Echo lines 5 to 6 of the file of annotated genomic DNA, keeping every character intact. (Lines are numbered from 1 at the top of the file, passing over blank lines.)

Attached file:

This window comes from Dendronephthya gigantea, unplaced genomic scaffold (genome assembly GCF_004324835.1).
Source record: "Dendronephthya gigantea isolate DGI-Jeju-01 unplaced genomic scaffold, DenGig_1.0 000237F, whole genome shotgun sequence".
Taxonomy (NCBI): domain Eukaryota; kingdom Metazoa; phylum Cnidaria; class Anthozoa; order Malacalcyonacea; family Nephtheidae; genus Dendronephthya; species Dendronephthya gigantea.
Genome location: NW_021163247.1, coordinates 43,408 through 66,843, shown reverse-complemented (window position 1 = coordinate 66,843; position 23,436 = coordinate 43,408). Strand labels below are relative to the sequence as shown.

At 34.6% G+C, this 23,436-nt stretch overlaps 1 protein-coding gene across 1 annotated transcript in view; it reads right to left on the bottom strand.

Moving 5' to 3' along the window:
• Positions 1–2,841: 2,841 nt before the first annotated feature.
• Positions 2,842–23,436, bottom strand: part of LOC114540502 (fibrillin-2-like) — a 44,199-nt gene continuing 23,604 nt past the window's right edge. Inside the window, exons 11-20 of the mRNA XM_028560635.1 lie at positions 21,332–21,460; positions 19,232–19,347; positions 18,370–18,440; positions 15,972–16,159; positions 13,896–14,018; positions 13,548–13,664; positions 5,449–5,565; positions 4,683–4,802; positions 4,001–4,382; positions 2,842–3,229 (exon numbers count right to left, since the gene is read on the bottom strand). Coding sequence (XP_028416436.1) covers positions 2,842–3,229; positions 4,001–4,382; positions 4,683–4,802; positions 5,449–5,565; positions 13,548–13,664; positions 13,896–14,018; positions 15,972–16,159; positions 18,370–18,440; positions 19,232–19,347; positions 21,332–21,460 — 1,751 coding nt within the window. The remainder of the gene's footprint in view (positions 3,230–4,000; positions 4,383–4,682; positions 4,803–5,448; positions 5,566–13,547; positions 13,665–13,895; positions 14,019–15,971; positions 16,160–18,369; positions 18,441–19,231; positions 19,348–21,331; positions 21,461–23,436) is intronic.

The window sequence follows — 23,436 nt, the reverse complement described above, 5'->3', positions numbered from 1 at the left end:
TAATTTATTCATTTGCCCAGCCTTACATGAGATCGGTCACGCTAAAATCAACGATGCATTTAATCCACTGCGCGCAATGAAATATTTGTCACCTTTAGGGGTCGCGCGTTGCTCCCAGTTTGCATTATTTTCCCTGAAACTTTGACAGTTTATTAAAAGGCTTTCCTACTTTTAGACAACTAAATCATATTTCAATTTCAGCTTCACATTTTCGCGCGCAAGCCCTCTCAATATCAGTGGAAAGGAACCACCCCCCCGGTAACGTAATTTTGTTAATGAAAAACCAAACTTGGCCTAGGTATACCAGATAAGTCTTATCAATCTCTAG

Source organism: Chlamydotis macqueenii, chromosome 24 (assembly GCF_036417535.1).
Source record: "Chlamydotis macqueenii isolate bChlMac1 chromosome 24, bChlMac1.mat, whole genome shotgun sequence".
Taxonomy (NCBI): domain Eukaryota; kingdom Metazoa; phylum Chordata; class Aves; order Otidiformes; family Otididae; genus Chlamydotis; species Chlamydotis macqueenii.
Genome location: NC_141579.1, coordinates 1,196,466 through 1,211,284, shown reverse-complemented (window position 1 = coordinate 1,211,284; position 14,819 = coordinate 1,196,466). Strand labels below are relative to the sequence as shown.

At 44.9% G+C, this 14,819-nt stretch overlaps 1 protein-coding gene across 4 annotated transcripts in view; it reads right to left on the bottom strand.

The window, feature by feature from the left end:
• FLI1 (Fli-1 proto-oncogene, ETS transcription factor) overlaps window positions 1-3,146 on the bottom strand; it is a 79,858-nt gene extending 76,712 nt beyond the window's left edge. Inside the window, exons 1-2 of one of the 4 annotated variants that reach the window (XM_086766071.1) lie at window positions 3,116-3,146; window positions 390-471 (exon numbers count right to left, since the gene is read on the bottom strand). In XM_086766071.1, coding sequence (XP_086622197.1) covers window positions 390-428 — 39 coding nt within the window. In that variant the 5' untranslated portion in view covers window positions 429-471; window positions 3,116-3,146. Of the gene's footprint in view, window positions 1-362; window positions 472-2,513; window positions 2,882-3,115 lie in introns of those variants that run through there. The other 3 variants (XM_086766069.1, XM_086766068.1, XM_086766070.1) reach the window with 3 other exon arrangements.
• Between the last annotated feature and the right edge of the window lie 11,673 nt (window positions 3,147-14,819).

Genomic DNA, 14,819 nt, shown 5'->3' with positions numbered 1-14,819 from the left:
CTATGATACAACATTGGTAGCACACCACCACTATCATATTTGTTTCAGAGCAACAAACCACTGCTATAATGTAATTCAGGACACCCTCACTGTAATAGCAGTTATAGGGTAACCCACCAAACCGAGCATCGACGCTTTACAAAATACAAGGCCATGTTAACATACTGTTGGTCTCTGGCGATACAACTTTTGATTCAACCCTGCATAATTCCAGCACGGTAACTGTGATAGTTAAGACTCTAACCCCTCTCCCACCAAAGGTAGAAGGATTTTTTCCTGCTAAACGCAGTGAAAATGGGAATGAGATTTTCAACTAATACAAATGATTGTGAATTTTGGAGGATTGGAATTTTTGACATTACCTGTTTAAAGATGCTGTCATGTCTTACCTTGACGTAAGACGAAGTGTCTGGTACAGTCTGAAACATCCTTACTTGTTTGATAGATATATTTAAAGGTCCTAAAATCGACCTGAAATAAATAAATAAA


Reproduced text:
At 34.6% G+C, this 23,436-nt stretch overlaps 1 protein-coding gene across 1 annotated transcript in view; it reads right to left on the bottom strand.

Moving 5' to 3' along the window: